Clinical Information For the Treatment Of Acne

What Is Acne?


Acne - Basics

Acne is a disorder caused by the action of hormones and other substances on the skin's oil glands or hair follicles, resulting in legions on the face, neck, shoulders, chest, and/or back. This occurs when a plug forms in the follicle, blocking sebum (an oily substance that the sebaceous glands produce) from releasing onto the skin through a pore. Bacteria that normally grows on the skin's surface instead grows in the blocked follicle, signaling white blood cells, which cause inflammation. When the wall of the follicle finally breaks down, it spills its contents into the nearby skin, causing legions or pimples.

Below you will find alternative and natural treatment options including those from a Chinese Medicine perspective for acne.

What Patterns Are Related To Acne?


Acne - Diagnostic Patterns

The Chinese Medicine treatment of acne generally involves arriving at the appropriate TCM diagnosis or pattern. This pattern within the individual is what treatment is based on not the general condition (see treating the cause and not the symptoms).

The following patterns may represent the underlying contributing factors for the development of acne:

Heat in the BloodLiver FireSpleen and Stomach Damp Heat

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Which Tam Healing and Tongren Therapy Protocols Apply To Acne?


Acne - Tam Healing and Tongren Therapy Protocols

Tong Ren Therapy is the energy healing/medical qi gong aspect of the Tam Healing System. The areas of focus for acne that we would use in Tong Ren techniques form the basis for our acupuncture treatments as well. Generally you would mix these primary points with points specific to the patients underlying TCM pattern and then our tuina (medical massage) would be largely focused on these points as well.

The following Tam healing and tong ren therapy protocols may be used with acne:

3 Points Are Empirically Important For Acne

Formulas and Products @ Our Store Associated With Acne

The Following (4)Formulas TCM Herbal Formulas May Be Useful For Acne

Fu Fang Zhen Zhu An Chuang Wan (Margarite Acne Pills)

Clinical Usages

  • Cystic acne, pimples.
  • Skin irritation due to damp heat - eczema, boils, carbuncles, etc.
  • With appropriate diagnosis can be used for acute dermatitis, poison ivy/oak.

    Clinical Categorization


      • Use with caution in patients that present with dryness or yin deficiency.

        Jia Wei Gui Pi Wan (Augmented Restore The Spleen Decoction)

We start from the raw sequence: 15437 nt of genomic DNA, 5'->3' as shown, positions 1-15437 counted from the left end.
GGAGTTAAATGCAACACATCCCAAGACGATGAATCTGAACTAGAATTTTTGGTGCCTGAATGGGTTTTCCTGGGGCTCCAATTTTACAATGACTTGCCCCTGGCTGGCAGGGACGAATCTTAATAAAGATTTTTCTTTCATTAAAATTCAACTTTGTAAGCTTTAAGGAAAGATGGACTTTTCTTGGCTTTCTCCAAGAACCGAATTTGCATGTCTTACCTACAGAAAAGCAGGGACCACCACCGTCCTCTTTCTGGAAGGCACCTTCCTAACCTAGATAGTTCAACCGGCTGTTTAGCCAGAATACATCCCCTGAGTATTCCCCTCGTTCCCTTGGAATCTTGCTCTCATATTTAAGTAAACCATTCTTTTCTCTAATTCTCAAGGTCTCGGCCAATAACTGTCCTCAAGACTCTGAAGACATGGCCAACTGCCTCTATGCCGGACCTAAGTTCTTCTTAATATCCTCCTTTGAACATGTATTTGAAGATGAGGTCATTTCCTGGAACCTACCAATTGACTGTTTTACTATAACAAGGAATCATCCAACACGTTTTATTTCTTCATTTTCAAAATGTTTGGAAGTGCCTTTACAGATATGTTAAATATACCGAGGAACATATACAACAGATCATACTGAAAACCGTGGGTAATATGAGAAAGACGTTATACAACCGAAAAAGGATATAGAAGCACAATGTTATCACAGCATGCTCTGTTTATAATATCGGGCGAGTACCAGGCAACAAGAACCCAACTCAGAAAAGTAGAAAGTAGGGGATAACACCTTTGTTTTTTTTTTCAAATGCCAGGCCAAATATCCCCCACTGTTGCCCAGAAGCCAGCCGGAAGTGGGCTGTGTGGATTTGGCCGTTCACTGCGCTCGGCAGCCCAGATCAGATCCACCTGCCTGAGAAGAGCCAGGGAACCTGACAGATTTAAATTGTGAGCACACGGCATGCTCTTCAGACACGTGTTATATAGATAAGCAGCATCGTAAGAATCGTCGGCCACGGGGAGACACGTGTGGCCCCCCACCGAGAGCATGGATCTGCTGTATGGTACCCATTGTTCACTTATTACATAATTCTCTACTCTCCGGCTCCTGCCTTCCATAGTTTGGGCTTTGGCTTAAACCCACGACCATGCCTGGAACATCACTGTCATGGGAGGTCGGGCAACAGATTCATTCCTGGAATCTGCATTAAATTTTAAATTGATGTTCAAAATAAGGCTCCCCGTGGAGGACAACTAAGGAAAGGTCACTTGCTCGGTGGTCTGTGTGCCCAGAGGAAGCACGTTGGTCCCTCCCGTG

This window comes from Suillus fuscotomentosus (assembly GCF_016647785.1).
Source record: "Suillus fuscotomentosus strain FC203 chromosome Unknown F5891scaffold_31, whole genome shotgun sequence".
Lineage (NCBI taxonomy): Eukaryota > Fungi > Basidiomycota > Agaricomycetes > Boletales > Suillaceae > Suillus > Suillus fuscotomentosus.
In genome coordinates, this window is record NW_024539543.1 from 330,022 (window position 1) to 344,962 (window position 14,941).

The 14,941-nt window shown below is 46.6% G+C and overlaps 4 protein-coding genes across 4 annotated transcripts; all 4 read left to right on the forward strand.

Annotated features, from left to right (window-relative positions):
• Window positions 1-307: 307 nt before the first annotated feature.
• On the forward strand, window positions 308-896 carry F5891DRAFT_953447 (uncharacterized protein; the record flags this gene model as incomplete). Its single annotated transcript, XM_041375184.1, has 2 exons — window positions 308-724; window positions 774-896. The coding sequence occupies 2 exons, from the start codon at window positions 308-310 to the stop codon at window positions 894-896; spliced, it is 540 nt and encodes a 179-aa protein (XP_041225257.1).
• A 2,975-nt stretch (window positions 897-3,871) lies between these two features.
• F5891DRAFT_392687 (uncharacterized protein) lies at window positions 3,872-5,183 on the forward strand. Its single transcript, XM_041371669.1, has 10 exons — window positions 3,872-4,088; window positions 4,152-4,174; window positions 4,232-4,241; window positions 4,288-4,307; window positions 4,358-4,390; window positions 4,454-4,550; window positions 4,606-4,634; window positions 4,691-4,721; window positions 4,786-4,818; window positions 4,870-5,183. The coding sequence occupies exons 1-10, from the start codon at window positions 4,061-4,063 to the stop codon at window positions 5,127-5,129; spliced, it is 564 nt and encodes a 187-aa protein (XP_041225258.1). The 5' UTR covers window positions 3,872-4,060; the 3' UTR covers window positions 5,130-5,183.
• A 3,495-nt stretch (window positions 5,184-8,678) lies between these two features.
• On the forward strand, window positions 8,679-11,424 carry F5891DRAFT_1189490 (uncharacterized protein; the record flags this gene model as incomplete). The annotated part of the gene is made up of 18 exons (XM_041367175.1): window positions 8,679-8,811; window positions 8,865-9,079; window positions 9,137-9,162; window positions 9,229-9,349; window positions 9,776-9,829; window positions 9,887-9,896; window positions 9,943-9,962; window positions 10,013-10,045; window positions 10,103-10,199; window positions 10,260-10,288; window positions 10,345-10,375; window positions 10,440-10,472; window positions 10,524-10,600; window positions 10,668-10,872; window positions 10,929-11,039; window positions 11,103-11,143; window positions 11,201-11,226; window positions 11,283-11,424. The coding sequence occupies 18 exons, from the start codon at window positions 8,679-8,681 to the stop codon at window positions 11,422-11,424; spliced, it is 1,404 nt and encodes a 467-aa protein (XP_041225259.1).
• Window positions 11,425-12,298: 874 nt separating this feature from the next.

Clinical Usages

        • A combination of jia wei xiao yao wan and gui pi wan - similar effects but with more spleen qi and blood tonification.
        • A range of stress related issues - essentially mixes of stagnation with underlying deficiencies.
        • Potential uses with immune / idiopathic thrombocytopenic purpura (ITP) and other bruising/bleeding issues with appropriate diagnostic factors.

          Clinical Categorization

          Jia Wei Xiao Yao Wan (Free and Easy Wanderer Pills)

          Clinical Usages

          • Derived from the base formula, xiao yao wan, an important formula for liver qi stagnation with herbs added to clear heat.
          • Liver qi stagnation - menstrual issues, painful cycles, irregular cycles, breast distention, PMS, acne.
          • A range of mild to moderate psychological issues arising from liver qi stagnation such as anxiety, depression, panic disorder, insomnia, anger issues, etc.
          • Physical symptoms from liver qi stagnation such as headaches, tightness in the chest, cold hands and feet, various eye issues.

            Clinical Categorization

            Xian Fang Huo Ming Yin Wan (Immortals Formula For Sustaining Life)

            Clinical Usages

            • Generally for short-term use with early stage heat toxins - sores, carbuncles, boils, styes, acne.  Swollen and painful skin lesions with other heat signs (chills/fever). 
            • Breast abscesses, mastitis.
            • Uses for rheumatoid arthritis and/or psoriasis with the right underlying diagnosis.
            • Internal abscesses from blood stasis.

              Clinical Categorization


                • Generally not for long-term use.
                • Use with caution with spleen qi deficiency.
                • Avoid with yin fire.

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